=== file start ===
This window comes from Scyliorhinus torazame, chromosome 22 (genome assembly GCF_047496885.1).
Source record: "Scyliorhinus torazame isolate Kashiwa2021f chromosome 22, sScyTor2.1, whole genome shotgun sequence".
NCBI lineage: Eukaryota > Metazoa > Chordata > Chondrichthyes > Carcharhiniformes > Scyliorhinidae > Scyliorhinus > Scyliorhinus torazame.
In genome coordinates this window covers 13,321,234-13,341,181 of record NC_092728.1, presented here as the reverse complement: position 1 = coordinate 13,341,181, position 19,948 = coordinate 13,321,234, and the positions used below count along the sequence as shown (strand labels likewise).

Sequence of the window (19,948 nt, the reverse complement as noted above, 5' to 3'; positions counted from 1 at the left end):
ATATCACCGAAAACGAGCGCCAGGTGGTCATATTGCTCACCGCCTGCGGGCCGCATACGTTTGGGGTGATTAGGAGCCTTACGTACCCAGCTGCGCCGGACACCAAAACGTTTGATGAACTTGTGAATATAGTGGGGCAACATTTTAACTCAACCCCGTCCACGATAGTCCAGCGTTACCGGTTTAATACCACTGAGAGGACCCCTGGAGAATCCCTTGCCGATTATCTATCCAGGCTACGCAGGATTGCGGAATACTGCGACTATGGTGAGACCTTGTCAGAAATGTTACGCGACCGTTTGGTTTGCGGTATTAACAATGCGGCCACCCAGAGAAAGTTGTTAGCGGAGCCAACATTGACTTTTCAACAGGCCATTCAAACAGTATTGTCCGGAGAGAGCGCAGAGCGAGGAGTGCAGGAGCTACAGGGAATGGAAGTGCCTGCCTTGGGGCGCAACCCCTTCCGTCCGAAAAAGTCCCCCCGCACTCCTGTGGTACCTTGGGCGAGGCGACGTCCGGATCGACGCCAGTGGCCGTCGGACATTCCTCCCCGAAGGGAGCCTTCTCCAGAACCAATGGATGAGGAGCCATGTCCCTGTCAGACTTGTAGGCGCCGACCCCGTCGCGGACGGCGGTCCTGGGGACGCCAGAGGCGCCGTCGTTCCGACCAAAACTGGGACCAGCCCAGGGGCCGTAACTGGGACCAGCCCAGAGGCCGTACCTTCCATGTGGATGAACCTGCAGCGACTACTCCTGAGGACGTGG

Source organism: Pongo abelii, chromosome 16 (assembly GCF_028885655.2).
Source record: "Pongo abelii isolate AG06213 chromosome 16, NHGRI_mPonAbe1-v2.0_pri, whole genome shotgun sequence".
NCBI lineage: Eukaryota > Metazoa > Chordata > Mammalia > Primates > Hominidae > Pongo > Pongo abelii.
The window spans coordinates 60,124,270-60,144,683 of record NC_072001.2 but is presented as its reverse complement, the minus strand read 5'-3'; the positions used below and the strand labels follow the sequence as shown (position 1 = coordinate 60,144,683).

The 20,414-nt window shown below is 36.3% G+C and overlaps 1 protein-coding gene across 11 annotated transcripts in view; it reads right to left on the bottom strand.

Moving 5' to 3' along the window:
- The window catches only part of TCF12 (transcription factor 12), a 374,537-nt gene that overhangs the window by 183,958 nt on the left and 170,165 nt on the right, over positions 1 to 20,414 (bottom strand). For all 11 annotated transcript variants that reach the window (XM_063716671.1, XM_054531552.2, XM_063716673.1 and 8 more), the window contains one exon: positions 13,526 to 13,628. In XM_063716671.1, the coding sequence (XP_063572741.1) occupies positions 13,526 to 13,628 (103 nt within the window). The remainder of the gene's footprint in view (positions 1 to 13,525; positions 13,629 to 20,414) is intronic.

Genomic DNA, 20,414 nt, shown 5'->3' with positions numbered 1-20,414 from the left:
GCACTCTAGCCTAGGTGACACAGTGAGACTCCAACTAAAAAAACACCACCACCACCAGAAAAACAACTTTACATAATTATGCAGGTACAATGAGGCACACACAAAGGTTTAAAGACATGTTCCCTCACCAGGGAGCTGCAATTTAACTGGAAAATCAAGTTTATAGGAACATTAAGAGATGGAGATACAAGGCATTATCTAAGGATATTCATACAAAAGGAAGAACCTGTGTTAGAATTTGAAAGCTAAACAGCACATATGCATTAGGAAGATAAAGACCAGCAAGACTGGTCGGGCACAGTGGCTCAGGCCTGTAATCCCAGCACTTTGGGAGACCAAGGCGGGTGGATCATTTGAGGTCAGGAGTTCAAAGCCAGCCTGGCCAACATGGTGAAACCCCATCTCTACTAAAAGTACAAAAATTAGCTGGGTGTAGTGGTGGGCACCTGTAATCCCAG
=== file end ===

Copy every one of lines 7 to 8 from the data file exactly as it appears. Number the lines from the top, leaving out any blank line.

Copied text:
Source organism: Pongo abelii, chromosome 16 (assembly GCF_028885655.2).
Source record: "Pongo abelii isolate AG06213 chromosome 16, NHGRI_mPonAbe1-v2.0_pri, whole genome shotgun sequence".